Make your own GameBoy with a Raspberry Pi Pico and start coding retro games in MicroPython or C++
- In the press
- What you need
- 3D Printing
- Change Log
The Pi Pico GameBoy is a DIY game console based on the $4 Raspberry Pi Pico microcontroller. The Raspberry Pi Pico GameBoy can be programmed in MicroPython, a special version of Python made for Microcontrollers, or in C++ for better performance.
For less than $20, you can make your own game console and start coding games! Retro games are probably the funniest way to learn how to program!
The screen is a 1.54-inch LCD with a resolution of 240×240 pixels and 65K colors. There a 6 buttons: 4 for the DPAD + 2 action buttons. The buttons are 6x6x6mm micro push buttons. The sound is provided by a simple piezo buzzer.
The case and the buttons have been designed in Fusion 360, a 3d modeling software from AutoDesk. The case is 3D printed and is about 3:4 of the original Nintendo Game Boy: It fits nicely in the pocket! Do you remember how big the original Nintendo Game Boy was?!
The buttons are kept at a 1:1 scale otherwise they become too small for “old kids”!
|Pi Pico GameBoy||Original Game Boy (1989)|
|Size||111x68x25mm (3:4 Scale)||148x90x32mm|
|Screen||1.54 inch LCD IPS||2.6 inch LCD STN|
|Resolution||240×240 pixels||160×144 pixels|
|Color support||65K Colors||4 shades of “gray”|
|Sound||Piezo Buzzer||Speaker + headphone|
|Inputs||Eight-way control pad|
2 action buttons (A, B)
|Eight-way control pad|
4 action buttons (A, B, Start, Select)
|CPU||Raspberry Pi Pico|
RP2040 133MHz dual ARM Cortex-M0+ cores
|Custom 8-bit Sharp LR35902|
|Memory||264KB RAM + 2MB Flash||8KB internal RAM + up to 128KB game cartridge RAM + 8KB RAM for LCD display|
In the press
- In issue 123, K.G. Orphanides wrote a detailed article on how to build the Pico GameBoy.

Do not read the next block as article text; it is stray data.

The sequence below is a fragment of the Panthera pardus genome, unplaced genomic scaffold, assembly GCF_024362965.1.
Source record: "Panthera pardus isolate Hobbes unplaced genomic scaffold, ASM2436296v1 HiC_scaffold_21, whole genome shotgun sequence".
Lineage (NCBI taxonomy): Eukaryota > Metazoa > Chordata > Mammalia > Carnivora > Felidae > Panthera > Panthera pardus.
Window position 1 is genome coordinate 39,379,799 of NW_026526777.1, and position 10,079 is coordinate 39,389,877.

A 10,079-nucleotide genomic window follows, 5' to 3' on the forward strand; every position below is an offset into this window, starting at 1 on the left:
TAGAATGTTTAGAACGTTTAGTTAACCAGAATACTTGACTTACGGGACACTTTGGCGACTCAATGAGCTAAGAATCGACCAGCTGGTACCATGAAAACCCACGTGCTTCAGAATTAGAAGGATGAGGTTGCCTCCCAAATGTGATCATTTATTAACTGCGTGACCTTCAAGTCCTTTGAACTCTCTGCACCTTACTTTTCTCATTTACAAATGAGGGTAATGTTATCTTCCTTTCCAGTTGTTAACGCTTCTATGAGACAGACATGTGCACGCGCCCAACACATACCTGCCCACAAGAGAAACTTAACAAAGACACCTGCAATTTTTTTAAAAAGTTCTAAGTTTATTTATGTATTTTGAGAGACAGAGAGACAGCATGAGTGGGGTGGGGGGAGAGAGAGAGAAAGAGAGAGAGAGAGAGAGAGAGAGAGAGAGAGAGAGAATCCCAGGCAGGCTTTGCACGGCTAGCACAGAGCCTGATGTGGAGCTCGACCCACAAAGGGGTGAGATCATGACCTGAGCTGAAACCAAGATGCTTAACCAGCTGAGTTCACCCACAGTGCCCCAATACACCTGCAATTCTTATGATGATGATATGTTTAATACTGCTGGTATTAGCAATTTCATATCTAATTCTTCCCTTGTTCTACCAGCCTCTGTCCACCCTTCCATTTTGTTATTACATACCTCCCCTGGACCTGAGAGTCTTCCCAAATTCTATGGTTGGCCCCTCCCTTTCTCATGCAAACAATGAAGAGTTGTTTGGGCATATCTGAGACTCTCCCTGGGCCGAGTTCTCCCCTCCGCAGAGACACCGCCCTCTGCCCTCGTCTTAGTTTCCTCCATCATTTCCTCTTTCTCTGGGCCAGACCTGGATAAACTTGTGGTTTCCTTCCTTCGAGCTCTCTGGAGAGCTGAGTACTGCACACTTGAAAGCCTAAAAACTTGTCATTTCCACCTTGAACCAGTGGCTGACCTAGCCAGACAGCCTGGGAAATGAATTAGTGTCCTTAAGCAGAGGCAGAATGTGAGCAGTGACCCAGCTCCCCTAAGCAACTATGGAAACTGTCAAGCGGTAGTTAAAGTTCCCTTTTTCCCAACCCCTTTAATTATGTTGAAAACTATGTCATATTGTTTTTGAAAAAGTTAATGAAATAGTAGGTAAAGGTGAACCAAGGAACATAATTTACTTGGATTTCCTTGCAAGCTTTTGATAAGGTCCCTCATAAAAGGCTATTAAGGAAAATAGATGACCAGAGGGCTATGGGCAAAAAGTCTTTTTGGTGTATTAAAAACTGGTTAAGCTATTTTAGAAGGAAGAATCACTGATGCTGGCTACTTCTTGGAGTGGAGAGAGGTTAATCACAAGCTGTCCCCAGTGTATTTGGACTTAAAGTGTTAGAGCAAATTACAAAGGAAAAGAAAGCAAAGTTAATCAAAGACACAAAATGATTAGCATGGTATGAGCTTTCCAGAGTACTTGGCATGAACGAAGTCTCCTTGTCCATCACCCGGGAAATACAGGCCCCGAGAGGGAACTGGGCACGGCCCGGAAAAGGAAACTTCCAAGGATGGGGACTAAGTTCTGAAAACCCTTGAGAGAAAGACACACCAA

- In issue 124, K.G. Orphanides explains step-by-step how to write a game for the Raspberry Pi Pico Game Boy DIY handheld console: sprites, colors, collision detection, animations and more.
What you need
In order to make the Raspberry Pi Pico GameBoy, you will need the parts below.
|1x||Download 3d printed parts/.stl files|
|1x||Raspberry Pi Pico|
|1x||Waveshare 1.54inch LCD Display Module|
IPS, 65K RGB Colors, 240×240 resolution, SPI interface, Embedded ST7789 Driver
|6x||Micro Push Button Switch, Momentary Tactile Tact Touch, 6x6x6 mm, 4 pins|
|1x||9042 Mini Piezo Buzzer Speaker 3.3V|
|1x||Dupont Wires Assorted Kit (Male to Female + Male to Male + Female to Female)|
|1x||Preformed Breadboard Jumper Wires|
|SUNLU PLA+ 3D Printer Filament|
Grey, Red, and Black or the colors of your choice!
|M2x4 mm bolts|
Download 3d printed model
I printed these parts in Sunlu PLA+. My print settings (Ultimaker Cura):
- Layer Height: 0.25 mm
- Line Width: 0.4 mm
- Wall Thickness: 0.8 mm (=2 walls)
- Top/Bottom Thickness: 0.75 mm (=3 layers)
- Infill Density: 20%
- Infill Pattern: Cubic
- Printing Temperature: 230 deg C
- Build Plate Temperature: 70 deg C
- Enable Print Cooling: Enabled
- Fan Speed: 100%
- Initial Fan Speed: 0%